Practical Thoughts on Sanctification

It only remains for me now to bring this subject to a conclusion by a few plain words of application. The nature and visible marks of sanctification have been brought before us. What practical reflections ought the whole matter to raise in our minds?

(1) For one thing, let us all awake to a sense of the perilous state of many professing Christians. “Without holiness no man shall see the Lord”; without sanctification there is no salvation.

Then what an enormous amount of so-called religion there is which is perfectly useless! What an immense proportion of church-goers and chapel-goers are in the broad road that leadeth to destruction! The thought is awful, crushing, and overwhelming. Oh, that preachers and teachers would open their eyes and realize the condition of souls around them! Oh, that men could be persuaded to “flee from the wrath to come “! If unsanctified souls can be saved and go to heaven, the Bible is not true. Yet the Bible is true and cannot lie! What must the end be!

(2) For another thing, let us make sure work of our own condition, and never rest till we feel and know that we are “sanctified” ourselves. What are our tastes, and choices, and likings, and inclinations? This is the great testing question. It matters little what we wish, and what we hope, and what we desire to be before we die. Where are we now? What are we doing? Are we sanctified or not? If not, the fault is all our own.

(3) For another thing, if we would be sanctified, our course is clear and plain—we must begin with Christ. We must go to Him as sinners, with no plea but that of utter need, and cast our souls on Him by faith, for peace and reconciliation with God. We must place ourselves in His hands, as in the hands of a good physician, and cry to Him for mercy and grace. We must wait for nothing to bring with us as a recommendation. The very first step towards sanctification, no less than justification, is to come with faith to Christ. We must first live and then work.

(4) For another thing, if we would grow in holiness and become more sanctified, we must continually go on as we began, and be ever making fresh applications to Christ. He is the Head from which every member must be supplied.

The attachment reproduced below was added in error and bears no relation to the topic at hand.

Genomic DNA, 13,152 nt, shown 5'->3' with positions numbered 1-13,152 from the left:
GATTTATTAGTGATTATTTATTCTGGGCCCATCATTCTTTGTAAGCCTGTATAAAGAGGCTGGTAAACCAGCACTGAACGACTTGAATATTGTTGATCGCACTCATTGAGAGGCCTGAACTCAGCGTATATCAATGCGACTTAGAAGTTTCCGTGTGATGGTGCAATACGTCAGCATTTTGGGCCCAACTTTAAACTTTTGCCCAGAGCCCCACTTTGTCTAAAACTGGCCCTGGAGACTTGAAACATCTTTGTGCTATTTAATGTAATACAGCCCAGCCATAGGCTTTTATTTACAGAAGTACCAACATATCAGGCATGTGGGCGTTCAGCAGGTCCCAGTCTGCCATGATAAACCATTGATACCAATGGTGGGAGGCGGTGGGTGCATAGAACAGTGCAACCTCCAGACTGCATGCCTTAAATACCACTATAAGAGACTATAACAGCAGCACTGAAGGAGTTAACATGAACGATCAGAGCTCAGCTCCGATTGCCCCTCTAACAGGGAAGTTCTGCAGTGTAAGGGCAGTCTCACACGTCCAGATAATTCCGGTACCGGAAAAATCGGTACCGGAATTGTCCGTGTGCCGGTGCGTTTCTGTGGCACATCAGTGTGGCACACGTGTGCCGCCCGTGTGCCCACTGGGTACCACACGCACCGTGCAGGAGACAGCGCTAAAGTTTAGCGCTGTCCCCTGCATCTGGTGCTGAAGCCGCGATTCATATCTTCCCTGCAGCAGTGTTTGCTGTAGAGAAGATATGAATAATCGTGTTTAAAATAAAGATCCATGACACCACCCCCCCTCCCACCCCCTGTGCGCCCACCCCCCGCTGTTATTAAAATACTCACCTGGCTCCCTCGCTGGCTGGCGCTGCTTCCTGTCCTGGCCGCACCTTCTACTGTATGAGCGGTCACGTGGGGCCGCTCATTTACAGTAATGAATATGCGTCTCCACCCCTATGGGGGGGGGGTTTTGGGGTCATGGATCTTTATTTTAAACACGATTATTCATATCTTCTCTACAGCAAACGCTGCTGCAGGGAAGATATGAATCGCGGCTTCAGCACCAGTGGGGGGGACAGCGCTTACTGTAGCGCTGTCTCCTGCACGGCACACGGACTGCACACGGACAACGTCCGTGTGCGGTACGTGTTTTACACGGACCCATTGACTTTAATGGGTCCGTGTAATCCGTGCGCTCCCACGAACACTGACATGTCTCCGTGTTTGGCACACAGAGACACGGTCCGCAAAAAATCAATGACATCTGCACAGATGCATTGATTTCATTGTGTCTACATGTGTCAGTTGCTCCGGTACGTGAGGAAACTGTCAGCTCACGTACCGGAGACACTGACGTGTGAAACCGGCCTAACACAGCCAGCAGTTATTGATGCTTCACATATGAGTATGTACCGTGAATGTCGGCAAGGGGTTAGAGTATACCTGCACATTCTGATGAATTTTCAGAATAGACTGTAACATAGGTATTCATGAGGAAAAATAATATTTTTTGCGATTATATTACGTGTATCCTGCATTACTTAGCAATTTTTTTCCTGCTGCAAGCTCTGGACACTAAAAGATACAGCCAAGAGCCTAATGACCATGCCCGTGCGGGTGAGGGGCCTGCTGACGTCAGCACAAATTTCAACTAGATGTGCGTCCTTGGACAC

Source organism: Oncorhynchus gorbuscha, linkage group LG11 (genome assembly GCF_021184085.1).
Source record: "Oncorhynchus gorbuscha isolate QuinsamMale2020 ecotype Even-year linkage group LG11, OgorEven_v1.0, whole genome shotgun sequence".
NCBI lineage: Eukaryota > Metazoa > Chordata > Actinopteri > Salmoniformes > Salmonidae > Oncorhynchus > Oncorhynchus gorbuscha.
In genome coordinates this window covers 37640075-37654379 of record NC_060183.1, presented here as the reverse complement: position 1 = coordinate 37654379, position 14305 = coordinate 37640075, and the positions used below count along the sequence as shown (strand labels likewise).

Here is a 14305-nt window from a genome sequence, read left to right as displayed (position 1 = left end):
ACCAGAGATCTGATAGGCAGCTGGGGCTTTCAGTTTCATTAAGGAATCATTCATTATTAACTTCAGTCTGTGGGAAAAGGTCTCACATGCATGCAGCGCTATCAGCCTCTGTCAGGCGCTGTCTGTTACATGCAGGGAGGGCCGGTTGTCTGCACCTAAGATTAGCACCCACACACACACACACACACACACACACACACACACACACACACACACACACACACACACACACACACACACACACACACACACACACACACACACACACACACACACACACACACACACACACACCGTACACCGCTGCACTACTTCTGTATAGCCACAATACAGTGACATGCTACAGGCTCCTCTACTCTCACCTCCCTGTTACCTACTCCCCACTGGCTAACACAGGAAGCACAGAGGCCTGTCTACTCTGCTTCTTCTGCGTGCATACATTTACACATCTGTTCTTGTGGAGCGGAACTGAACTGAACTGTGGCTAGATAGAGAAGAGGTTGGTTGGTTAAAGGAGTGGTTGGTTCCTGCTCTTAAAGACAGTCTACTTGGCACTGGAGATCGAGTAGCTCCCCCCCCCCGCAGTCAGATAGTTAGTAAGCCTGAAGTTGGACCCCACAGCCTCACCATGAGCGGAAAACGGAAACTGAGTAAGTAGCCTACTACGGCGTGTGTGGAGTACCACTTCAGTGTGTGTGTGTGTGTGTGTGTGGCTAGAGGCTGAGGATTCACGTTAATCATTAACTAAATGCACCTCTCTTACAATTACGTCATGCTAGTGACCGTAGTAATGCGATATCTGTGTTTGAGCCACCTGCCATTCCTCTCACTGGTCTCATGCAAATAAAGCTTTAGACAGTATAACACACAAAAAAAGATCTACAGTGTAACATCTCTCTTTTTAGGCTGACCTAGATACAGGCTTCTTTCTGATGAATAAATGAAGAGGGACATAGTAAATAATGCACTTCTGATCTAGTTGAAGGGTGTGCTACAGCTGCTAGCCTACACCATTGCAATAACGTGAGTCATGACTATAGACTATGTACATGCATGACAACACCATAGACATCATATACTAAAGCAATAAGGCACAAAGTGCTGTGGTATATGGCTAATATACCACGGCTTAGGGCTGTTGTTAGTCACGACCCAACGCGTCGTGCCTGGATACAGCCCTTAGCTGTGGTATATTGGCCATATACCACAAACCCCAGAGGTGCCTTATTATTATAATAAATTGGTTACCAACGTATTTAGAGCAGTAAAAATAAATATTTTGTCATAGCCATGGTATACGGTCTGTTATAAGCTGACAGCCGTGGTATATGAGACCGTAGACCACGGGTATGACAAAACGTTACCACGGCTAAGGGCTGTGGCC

To live the life of daily faith in the Son of God, and to be daily drawing out of His fulness the promised grace and strength which He has laid up for His people—this is the grand secret of progressive sanctification. Believers who seem at a standstill are generally neglecting close communion with Jesus, and so grieving the Spirit. He that prayed, “Sanctify them,” the last night before His crucifixion, is infinitely willing to help everyone who by faith applies to Him for help, and desires to be made more holy.

(5) For another thing, let us not expect too much from our own hearts here below. At our best we shall find in ourselves daily cause for humiliation, and discover that we are needy debtors to mercy and grace every hour. The more light we have, the more we shall see our own imperfection. Sinners we were when we began, sinners we shall find ourselves as we go on; renewed, pardoned, justified—yet sinners to the very last. Our absolute perfection is yet to come, and the expectation of it is one reason why we should long for heaven.

(6) Finally, let us never be ashamed of making much of sanctification, and contending for a high standard of holiness. While some are satisfied with a miserably low degree of attainment, and others are not ashamed to live on without any holiness at all—content with a mere round of church-going and chapel-going, but never getting on, like a horse in a mill—let us stand fast in the old paths, follow after eminent holiness ourselves, and recommend it boldly to others. This is the only way to be really happy.

Let us feel convinced, whatever others may say, that holiness is happiness, and that the man who gets through life most comfortably is the sanctified man. No doubt there are some true Christians who from ill-health, or family trials, or other secret causes, enjoy little sensible comfort, and go mourning all their days on the way to heaven. But these are exceptional cases. As a general rule, in the long run of life, it will be found true that “sanctified” people are the happiest people on earth. They have solid comforts which the world can neither give nor take away. “The ways of wisdom are ways of pleasantness.”—“Great peace have they that love Thy law.”—It was said by One who cannot lie, “My yoke is easy, and my burden is light.”—But it is also written, “There is no peace unto the wicked.”

J.C. Ryle  “Holiness:  Its Nature, Hindrances, Difficulties and Roots”